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of 56 Oxford Street, Manchester. Telephone: Manchester, Central 3244. Cables: "Tootal, Manchester". London Address: 21 Cavendish Place, Cavendish Square, London, W1. (1947)
1799 The company was founded in Manchester, by Robert Gardner, a textile merchant.
1842 Tootal family involvement began.
1853 Tootal, Broadhurst and Lee were one of a number of businesses who signed a petition in Manchester concerning the government of the East Indies
1856 "NOTICE is hereby given, that the Partnership heretofore subsisting between us the undersigned, as Manufacturers, at Manchester and elsewhere, under the firm of Tootal, Broadhurst, and Lee, expired by effluxion of time on the 1st day of August, 1856, since which date the business has been, and will continue to be, carried on by the undersigned Henry Tootal Broadhurst and Henry Lee, on their own account; and they will receive and pay all debts due to and from the said partnership.—Dated the 8th day of December, 1857. Edward Tootal. Henry T. Broadhurst. Henry Lee."
1859 Dissolution of the partnership of Tootal, Broadhurst and Lee of Manchester, manufacturers, as regards E. Tootal
Up to 1860 the firm was the chief manufacturer of hand looms in Blackburn but then gave up this line of business in favour of fancy cloths, for which they introduced steam power to replace hand powered looms
1860s Sunnyside Mills, Bolton; and Newton Heath Mill, Manchester, were acquired.
1887 The company was vertically integrated, combining spinning and power-loom weaving, at a time when there was a tendency for firms to specialize in a single process. A further distinctive feature of the company was its marketing network, including offices and warehouses in Bradford, Belfast, and Paris, and agencies further afield. Tootals employed about 5000 workers in 1887, and operated 172,000 spindles and 3500 looms, making it the third largest vertically integrated cotton firm in Lancashire.
1888 Joint stock company formed: Tootal, Broadhurst, Lee and Company Ltd in order to faciltate family and other arrangements; the new company took over Tootal, Broadhurst, Lee and Co, merchants and manufacturers, and Lee Spinning Co; no shares were issued to the public. Sir Joseph C. Lee was to be chairman
1888 The company was registered on 17 January, to take over the business of spinners and manufacturers, carried on at Manchester, London and elsewhere, under the firms of Tootal-Broadhurst, Lee and Co and the Lee Spinning Co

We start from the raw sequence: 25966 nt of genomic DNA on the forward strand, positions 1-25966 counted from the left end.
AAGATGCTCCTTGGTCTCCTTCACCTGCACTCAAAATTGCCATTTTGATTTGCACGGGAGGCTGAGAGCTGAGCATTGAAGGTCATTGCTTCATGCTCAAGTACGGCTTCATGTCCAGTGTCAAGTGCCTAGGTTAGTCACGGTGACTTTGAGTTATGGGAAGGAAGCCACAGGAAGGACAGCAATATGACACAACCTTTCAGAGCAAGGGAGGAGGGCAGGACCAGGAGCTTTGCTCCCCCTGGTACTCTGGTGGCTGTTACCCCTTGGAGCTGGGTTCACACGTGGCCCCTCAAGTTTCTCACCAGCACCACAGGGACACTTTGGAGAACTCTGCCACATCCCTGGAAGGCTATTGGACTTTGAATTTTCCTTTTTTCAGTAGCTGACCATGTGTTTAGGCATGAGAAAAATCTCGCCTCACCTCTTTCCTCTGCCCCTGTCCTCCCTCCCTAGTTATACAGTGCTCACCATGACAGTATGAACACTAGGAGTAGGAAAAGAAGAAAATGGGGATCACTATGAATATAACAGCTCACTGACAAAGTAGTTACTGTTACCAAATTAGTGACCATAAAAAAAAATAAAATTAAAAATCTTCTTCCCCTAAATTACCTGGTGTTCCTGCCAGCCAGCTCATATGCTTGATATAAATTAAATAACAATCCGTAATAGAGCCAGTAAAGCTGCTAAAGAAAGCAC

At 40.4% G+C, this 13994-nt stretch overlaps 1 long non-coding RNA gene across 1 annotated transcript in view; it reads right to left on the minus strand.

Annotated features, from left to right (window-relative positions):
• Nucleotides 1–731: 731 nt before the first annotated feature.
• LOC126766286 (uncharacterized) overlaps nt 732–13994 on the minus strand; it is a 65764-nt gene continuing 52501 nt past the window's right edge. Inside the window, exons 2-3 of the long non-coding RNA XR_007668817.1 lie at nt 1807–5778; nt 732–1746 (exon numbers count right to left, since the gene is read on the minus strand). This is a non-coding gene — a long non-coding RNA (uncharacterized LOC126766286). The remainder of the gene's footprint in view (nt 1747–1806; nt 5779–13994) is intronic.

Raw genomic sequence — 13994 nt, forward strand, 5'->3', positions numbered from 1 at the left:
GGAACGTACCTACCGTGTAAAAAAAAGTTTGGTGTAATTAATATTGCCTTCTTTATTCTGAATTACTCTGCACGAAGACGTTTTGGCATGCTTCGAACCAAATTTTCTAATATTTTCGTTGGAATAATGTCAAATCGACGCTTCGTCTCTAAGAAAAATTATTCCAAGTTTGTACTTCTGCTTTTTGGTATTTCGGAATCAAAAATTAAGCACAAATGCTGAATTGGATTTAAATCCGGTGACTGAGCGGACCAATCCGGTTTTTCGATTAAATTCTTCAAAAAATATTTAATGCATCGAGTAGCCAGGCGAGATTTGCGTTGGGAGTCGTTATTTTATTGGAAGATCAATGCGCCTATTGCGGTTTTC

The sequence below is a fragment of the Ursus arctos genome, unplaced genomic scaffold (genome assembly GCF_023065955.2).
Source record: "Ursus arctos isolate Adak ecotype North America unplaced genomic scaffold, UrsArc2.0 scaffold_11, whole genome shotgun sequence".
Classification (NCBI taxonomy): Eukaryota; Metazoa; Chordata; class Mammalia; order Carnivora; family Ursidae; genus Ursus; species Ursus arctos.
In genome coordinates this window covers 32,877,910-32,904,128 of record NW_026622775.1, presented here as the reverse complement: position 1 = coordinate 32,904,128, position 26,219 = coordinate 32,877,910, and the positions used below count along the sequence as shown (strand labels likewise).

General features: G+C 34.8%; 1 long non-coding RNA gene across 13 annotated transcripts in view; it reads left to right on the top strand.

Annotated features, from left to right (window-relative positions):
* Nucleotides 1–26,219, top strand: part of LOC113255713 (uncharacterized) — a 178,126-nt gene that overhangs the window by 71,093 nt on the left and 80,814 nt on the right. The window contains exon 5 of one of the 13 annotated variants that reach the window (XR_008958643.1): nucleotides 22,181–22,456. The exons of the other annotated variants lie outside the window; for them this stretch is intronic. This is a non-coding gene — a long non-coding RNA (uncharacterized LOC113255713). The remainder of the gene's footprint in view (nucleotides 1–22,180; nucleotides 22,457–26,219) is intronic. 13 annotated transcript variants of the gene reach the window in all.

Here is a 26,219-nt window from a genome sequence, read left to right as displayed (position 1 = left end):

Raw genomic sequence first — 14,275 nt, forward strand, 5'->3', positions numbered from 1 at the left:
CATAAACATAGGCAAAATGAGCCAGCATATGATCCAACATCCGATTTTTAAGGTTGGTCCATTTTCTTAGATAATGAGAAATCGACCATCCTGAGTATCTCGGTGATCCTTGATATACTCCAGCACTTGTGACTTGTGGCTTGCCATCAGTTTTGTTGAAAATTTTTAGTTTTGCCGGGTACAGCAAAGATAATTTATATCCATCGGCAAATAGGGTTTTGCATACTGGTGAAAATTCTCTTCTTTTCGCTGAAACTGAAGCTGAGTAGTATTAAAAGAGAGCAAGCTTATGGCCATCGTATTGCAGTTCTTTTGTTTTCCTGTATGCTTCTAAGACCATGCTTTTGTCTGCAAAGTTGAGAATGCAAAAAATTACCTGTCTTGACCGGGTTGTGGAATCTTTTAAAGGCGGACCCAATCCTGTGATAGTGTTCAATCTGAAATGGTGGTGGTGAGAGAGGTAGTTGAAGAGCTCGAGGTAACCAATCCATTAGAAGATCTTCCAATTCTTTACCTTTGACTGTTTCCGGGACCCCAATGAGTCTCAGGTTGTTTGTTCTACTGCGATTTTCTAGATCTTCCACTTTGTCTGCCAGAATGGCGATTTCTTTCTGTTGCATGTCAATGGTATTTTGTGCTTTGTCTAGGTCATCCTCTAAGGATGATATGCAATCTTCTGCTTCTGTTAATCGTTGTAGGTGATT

1891 Directory (Radcliffe): Listed as cotton spinners and manufacturers. More details.
1891 Directory (Manchester and Salford): Listed as cotton spinners and manufacturers. More details.
1891 Directory (Bolton): Listed as cotton spinners and manufacturers. More details.
1918 A research department was established, which carried out early work on creating crease resistant fabric. The company was notable for its early use of brand names and was a leader in the field of selling direct to retailers.
By 1939, the firm had spinning, weaving and yarn dyeing factories in Bolton and factories in Newton Heath, Manchester, weaving silk and wool and producing handkerchiefs and ties. There were branches in Belfast, Birmingham, Leeds, London and Glasgow and overseas in Argentina, Australia, Canada, France, and New Zealand. The company had agencies throughout the world. Subsidiaries’ activities included dress manufacture, bleaching, dyeing and crease resistant finishing.
1947 A new factory was opened in St. Helens, Lancs. (now Merseyside).
1947 Listed Exhibitor - British Industries Fair. Manufacturers of Tobralco, Lystav, Robia and other Tootal Dress and Furnishing Fabrics; of Pyramid Handkerchiefs, Tootal Ties and other Tootal Products. (Earls Court, Ground Floor, Stand No 123) 
1952 A new factory was opened in Devonport, Tasmania.
The company became a subsidiary of the holding company Tootal Ltd
1961 In Bolton, subsidiaries of Tootal included:
1963 Tootal joined English Sewing Cotton Co
1973 This became Tootal Ltd.
1985 It became Tootal Group PLC